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Medieval Sourcebook:
Waldemar the Victorious of Denmark:
Grant of Market Privileges to Men of Lübeck, 1203


Waldemar the Victorious, King of Denmark, who controlled much of the Baltic lands by reason of his conquests, was able to grant privileges in southern Sweden, the center of the herring trade, to Lübeck, since Scania formed a part of the Danish dominions. Thus the trade of Lübeck expanded in the direction of the North Sea as well as in other directions.

In ancient times King Waldemar granted to the city of Lübeck that its citizens could, and should, at the markets at Skanör and Falsterbo, sell their wares, retail and wholesale, and buy whatever might be found for sale there. Also that they elect there any advocate they choose to judge all offenses and faults except those of "hand and neck": and so this law has been faithfully observed throughout the past up to the present day except for bla and blot, and this is beyond the jurisdiction of the citizens, and of those who live by the law of the city. But everyone must give lawful thelony to the officials of the lord King: they can sell cloth by the cubit; they can, also, sell other things by weight, both besemer and punder and this for the reason that the said King granted that such liberties should be observed in their free markets.

Our goods are unvorvaren to reasonable thelony until the first cart, carrying goods to the ship, is in the water.

If the officials of the King place the blame (for anything) upon any of our citizens, the citizen ought to purge himself on the testimony of our citizens, and not on that of others.

The heirs of any of our citizens dying here may take his goods, if they are here; if not, our advocate and worthy citizens may take them and give them to the heirs: in this the advocate of the King shall have no jurisdiction.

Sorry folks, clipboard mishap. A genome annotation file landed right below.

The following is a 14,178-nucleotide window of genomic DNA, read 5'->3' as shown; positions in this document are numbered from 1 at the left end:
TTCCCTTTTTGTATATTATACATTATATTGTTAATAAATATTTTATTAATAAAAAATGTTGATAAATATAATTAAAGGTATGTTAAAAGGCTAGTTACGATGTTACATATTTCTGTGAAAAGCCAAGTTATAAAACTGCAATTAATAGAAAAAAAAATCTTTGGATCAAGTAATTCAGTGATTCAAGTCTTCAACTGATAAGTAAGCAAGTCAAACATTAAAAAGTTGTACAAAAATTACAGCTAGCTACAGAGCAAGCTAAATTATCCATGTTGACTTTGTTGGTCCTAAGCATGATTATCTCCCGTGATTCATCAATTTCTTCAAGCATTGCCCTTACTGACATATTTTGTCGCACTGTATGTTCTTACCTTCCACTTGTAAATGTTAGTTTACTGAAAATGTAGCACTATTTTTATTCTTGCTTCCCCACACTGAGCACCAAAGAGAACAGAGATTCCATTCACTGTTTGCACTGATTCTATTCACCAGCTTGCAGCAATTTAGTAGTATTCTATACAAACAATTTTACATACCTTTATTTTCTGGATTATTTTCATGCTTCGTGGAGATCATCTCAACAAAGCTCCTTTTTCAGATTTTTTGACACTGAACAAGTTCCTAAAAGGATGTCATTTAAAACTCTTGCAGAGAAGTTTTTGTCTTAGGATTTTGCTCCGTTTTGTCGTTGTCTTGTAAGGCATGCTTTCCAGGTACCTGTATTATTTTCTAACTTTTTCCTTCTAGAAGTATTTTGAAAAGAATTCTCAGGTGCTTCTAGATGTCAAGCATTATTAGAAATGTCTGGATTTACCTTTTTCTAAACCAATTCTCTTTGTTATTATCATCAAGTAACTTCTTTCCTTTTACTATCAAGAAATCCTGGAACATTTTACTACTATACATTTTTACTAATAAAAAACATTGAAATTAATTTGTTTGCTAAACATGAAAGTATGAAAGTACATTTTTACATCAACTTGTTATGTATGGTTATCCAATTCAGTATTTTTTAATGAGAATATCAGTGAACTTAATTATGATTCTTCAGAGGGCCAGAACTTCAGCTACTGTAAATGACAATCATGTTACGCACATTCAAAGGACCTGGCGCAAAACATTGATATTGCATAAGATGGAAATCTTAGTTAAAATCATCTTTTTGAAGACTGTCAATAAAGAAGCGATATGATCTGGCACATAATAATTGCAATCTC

If any one take goods ashore here to sell, he ought not to give thelony for such goods if he has a stall, a ship, a hudeuat or mattan in the market here.

There ought not to be any Woltforinghe here, except for violence done to women, or binding the hands to the back where it is not strong (in the small of the back), or binding of any one behind closed doors, without process of law, or right, or reason.

Whatever ship comes ashore the men will lawfully unload it when they come.

Whatever any one buys here he ought to take away freely, and he ought not to be prevented in this.

On the Sunday before Michaelmas nine denarii are given as thelony, and not before that date.

No one ought to stay in our fishing villages unless our advocate and our citizens are willing.

We have no inn for selling beer in the village, but we can give it for money by amphora.

If we present a thief with the thing stolen to the King's advocate, whether he is bound or not, we do not err in this.

If our citizen buy a beast of burden in daylight, and it were stolen perhaps, he incurs no blame as purchaser (because he was ignorant of the theft) if he should meet him from whom it was stolen and be willing to restore it.

Everyone having a stall here may bequeath it to his heirs provided he satisfies the King concerning the place.


Source.

From: G. F. Sartorius, ed., Urkundliche Geschichte des Ursprunges der Deutschen Hanse, J. M. Lappenberg, rev., (Hamburg, 1830), Vol. II, p. 12; reprinted in Roy C. Cave & Herbert H. Coulson, eds., A Source Book for Medieval Economic History, (Milwaukee: The Bruce Publishing Co., 1936; reprint ed., New York: Biblo & Tannen, 1965), pp. 223-224.

Scanned by Jerome S. Arkenberg, Cal. State Fullerton. The text has been modernized by Prof. Arkenberg.


This text is part of the Internet Medieval Source Book. The Sourcebook is a collection of public domain and copy-permitted texts related to medieval and Byzantine history.

Unless otherwise indicated the specific electronic form of the document is copyright. Permission is granted for electronic copying, distribution in print form for educational purposes and personal use. If you do reduplicate the document, indicate the source. No permission is granted for commercial use.

© Paul Halsall, October 1998
halsall@fordham.edu